For non-reserved replacement and handler functions, Clause [language.support] specifies two behaviors for the functions in question: their required and default behavior. The default behavior describes a function definition provided by the implementation. The required behavior describes the semantics of a function definition provided by either the implementation or a C++ program. Where no distinction is explicitly made in the description, the behavior described is the required behavior.

If the formulation of a complexity requirement calls for a negative number of operations, the actual requirement is zero operations.159

Complexity requirements specified in the library clauses are upper bounds, and implementations that provide better complexity guarantees satisfy the requirements.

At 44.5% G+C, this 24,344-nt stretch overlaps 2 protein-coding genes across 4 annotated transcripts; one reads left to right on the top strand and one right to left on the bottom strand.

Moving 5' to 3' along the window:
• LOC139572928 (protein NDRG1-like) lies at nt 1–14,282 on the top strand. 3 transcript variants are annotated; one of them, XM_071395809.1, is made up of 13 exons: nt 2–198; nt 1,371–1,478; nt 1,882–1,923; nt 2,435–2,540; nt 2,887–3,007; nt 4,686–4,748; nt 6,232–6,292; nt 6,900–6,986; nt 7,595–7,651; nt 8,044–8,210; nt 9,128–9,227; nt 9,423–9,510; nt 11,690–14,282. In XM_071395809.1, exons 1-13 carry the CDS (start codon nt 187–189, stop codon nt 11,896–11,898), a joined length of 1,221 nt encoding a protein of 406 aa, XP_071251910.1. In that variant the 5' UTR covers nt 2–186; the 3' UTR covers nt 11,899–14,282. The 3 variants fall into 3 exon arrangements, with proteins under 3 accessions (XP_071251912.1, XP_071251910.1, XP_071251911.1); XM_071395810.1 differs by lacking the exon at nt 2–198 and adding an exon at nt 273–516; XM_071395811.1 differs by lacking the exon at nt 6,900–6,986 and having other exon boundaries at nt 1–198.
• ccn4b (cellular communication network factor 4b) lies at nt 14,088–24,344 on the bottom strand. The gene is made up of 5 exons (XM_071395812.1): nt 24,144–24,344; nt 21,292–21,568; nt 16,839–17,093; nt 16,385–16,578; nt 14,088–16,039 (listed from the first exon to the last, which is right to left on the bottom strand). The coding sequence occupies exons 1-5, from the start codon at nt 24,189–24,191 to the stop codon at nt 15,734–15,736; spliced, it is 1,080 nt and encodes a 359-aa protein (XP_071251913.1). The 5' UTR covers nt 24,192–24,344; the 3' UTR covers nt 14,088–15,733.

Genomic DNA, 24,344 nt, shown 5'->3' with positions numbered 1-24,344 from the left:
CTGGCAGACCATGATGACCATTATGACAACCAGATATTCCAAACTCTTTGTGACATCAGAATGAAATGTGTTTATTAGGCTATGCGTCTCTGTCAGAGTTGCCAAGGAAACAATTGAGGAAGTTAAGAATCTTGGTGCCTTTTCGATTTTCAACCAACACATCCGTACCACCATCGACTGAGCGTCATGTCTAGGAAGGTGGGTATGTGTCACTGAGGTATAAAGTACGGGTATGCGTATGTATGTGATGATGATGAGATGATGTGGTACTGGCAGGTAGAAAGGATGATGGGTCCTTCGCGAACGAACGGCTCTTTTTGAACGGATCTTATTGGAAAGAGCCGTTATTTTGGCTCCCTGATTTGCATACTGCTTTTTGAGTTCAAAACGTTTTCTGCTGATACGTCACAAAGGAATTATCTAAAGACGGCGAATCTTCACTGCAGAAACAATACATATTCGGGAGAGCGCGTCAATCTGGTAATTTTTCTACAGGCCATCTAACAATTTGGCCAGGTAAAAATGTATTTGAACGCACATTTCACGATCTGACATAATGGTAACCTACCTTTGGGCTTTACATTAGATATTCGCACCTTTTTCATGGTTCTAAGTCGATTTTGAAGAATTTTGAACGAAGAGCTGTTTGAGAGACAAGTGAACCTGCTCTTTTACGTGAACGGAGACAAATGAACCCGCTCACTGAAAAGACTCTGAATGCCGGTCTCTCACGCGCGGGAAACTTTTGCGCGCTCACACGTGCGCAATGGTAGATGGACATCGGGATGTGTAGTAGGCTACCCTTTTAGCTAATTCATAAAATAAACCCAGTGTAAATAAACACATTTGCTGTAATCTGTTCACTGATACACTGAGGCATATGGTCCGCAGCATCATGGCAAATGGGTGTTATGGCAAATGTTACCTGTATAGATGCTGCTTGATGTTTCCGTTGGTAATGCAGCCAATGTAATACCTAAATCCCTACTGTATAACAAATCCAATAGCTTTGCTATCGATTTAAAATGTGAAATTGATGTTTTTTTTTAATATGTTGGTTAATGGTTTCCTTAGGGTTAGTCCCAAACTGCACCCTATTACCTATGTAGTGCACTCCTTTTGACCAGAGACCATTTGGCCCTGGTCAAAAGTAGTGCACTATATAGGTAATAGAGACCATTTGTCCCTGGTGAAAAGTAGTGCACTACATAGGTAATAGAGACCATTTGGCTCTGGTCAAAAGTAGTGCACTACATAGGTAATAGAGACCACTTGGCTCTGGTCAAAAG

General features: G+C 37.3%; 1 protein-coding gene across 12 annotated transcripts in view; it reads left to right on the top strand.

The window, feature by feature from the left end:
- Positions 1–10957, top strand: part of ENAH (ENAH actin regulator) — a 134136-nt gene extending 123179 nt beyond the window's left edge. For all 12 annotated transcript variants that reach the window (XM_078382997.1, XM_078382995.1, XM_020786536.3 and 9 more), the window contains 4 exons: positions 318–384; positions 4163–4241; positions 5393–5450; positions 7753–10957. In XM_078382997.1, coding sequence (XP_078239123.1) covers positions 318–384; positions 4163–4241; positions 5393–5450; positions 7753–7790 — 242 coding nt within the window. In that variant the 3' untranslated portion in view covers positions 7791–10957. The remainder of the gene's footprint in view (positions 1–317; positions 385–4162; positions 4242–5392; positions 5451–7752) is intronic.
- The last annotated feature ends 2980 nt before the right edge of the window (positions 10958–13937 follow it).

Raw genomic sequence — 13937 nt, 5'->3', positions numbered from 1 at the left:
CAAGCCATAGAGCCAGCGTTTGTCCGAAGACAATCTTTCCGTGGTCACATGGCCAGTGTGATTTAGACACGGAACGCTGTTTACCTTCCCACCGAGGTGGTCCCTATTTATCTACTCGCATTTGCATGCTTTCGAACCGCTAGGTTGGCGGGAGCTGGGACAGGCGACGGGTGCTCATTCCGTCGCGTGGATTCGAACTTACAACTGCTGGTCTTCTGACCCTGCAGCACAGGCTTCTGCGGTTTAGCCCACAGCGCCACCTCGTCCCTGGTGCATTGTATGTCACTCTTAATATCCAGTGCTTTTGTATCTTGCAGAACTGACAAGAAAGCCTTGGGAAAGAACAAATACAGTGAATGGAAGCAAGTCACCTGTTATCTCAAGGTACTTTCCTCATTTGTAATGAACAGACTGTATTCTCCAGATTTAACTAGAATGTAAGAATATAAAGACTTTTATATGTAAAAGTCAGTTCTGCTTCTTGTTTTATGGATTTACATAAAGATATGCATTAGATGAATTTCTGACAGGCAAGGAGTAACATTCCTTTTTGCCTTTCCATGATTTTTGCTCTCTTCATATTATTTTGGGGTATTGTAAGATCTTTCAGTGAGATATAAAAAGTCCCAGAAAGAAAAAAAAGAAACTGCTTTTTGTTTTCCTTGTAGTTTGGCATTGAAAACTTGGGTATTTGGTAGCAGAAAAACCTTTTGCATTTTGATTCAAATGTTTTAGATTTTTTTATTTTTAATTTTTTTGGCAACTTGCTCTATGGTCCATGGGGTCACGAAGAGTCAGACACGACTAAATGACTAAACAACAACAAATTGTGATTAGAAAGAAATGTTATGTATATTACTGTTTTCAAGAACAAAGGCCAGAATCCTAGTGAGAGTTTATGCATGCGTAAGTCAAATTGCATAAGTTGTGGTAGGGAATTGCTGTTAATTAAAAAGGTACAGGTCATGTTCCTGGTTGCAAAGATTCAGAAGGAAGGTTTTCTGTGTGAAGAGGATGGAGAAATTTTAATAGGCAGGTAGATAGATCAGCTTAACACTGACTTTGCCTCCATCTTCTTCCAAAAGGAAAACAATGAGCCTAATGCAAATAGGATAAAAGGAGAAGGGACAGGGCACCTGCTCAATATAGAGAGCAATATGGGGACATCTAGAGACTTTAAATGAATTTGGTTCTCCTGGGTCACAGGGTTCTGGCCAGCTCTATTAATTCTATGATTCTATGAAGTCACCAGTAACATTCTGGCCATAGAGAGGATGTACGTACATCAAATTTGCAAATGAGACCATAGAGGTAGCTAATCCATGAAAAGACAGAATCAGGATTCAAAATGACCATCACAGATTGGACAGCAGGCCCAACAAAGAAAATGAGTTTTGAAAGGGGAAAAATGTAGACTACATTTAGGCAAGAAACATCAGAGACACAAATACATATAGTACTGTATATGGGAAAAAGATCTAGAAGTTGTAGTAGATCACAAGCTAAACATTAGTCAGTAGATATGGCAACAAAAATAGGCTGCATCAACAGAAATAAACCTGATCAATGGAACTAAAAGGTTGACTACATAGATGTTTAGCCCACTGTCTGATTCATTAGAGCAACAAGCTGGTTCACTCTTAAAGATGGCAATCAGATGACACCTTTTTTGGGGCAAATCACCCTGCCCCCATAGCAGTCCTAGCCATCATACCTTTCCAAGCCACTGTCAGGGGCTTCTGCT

Error conditions specify conditions where a function may fail. The conditions are listed, together with a suitable explanation, as the enum class errc constants ([syserr]).

To save space, items that do not apply to a class are omitted. For example, if a class does not specify any comparison functions, there will be no “Comparison functions” subclause.

To save space, items that do not apply to a function are omitted. For example, if a function does not specify any further preconditions, there will be no Requires: paragraph.

This simplifies the presentation of complexity requirements in some cases.

#### 20.4.1.5 C library [structure.see.also]

Paragraphs labeled “See also” contain cross-references to the relevant portions of this International Standard and the ISO C standard.

### 20.4.2 Other conventions [conventions]

This subclause describes several editorial conventions used to describe the contents of the C++ standard library. These conventions are for describing implementation-defined types, and member functions.